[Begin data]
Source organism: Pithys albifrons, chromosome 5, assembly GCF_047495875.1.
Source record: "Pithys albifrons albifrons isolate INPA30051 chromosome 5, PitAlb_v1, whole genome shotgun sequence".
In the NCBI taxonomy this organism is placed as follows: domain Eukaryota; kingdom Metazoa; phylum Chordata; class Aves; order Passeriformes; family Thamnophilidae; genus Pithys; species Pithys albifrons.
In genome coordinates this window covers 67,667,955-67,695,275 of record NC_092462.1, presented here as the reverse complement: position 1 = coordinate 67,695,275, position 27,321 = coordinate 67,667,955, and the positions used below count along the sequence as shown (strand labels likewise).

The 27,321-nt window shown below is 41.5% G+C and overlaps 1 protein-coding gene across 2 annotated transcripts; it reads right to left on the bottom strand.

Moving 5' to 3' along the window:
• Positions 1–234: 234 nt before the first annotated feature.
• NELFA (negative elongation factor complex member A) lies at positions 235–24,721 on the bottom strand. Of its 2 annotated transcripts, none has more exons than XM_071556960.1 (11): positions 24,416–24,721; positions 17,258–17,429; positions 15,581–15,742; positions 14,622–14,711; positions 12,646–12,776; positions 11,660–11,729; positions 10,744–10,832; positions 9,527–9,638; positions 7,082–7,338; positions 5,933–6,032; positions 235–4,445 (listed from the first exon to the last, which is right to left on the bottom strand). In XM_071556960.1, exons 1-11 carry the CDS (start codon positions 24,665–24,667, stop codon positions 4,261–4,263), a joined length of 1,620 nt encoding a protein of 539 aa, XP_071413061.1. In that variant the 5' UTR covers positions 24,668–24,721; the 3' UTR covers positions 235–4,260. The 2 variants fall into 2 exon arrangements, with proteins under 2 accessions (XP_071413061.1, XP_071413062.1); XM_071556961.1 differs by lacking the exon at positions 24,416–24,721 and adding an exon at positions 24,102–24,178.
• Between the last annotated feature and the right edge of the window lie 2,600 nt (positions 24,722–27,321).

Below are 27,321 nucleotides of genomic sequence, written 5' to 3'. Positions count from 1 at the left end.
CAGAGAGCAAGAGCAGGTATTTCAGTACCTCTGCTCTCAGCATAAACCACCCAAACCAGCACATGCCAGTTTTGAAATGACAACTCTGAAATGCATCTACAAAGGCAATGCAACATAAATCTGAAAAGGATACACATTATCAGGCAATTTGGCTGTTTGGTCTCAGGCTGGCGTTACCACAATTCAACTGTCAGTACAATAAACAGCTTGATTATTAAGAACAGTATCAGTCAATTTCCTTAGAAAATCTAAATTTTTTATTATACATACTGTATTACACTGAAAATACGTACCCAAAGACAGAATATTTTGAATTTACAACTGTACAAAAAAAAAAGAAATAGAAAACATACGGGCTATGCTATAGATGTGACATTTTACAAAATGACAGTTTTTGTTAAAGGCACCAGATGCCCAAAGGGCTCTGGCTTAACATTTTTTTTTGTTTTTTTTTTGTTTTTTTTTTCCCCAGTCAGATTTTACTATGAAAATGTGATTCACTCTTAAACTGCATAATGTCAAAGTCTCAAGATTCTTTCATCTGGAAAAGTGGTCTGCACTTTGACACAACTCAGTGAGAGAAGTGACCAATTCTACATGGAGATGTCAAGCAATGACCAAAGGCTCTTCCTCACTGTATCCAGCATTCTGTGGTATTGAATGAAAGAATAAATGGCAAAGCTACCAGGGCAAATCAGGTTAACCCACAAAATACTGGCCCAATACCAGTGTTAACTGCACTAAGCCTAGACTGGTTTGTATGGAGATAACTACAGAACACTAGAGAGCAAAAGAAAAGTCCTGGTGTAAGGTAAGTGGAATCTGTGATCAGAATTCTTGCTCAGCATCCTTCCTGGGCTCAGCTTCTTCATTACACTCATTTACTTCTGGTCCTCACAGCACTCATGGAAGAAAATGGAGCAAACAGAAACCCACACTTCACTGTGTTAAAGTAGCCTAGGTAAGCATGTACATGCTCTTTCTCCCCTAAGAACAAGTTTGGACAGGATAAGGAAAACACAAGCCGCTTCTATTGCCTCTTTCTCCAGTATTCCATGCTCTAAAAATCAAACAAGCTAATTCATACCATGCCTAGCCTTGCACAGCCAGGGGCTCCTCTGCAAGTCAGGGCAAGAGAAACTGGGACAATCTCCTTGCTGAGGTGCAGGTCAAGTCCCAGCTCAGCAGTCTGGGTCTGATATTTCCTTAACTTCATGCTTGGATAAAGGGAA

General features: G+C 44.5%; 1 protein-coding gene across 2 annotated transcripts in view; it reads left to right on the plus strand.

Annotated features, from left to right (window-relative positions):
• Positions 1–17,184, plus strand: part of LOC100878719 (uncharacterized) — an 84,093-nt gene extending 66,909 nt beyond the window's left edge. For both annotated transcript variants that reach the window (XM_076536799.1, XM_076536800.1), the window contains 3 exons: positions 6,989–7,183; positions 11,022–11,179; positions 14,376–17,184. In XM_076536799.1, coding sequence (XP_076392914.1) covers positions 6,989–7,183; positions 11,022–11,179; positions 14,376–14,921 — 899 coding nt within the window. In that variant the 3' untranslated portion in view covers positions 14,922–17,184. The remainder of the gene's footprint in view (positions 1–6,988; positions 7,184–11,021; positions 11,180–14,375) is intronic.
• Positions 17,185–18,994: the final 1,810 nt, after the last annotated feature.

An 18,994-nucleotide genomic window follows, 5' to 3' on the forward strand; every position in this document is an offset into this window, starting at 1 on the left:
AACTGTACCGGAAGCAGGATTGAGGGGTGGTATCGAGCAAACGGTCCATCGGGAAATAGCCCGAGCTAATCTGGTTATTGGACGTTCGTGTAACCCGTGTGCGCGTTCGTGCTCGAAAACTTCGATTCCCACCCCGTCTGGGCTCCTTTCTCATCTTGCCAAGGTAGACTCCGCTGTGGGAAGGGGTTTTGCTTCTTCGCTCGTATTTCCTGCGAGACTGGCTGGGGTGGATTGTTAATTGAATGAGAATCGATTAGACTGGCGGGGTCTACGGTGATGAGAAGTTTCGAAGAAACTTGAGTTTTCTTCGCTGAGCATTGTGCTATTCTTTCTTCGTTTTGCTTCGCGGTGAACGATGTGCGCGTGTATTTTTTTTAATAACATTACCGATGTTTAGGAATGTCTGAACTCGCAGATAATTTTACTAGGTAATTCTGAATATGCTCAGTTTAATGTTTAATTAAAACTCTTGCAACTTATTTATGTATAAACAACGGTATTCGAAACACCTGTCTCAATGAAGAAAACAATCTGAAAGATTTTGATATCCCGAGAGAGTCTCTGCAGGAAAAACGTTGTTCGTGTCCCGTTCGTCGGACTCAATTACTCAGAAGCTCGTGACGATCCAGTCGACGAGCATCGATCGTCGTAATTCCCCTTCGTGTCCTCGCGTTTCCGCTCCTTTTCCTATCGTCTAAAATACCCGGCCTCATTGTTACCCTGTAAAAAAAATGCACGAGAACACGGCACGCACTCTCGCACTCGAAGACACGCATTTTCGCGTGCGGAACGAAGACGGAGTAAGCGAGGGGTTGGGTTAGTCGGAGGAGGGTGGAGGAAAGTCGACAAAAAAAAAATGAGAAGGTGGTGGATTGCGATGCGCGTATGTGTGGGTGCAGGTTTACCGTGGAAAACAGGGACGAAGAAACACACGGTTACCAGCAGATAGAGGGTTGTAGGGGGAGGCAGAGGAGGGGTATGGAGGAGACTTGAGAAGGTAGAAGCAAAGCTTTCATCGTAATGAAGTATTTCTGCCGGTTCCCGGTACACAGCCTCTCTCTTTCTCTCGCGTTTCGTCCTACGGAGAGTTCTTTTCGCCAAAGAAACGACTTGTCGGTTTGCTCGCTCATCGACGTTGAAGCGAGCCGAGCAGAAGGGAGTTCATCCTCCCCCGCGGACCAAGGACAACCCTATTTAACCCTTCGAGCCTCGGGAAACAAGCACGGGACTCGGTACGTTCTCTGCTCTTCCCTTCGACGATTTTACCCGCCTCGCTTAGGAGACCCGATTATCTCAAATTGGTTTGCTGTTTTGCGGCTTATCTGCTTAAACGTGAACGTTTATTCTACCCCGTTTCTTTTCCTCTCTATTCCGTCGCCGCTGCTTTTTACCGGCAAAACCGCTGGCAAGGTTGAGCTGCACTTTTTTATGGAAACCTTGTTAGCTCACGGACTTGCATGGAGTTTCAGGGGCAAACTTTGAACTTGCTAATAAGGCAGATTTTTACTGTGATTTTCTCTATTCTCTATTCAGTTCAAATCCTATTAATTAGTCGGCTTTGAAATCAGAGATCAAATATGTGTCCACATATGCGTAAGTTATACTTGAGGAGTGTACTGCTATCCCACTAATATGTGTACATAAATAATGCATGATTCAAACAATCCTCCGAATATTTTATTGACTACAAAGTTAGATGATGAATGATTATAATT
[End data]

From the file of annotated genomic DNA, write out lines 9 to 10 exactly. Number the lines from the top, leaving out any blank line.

• Between the last annotated feature and the right edge of the window lie 2,600 nt (positions 24,722–27,321).

Below are 27,321 nucleotides of genomic sequence, written 5' to 3'. Positions count from 1 at the left end.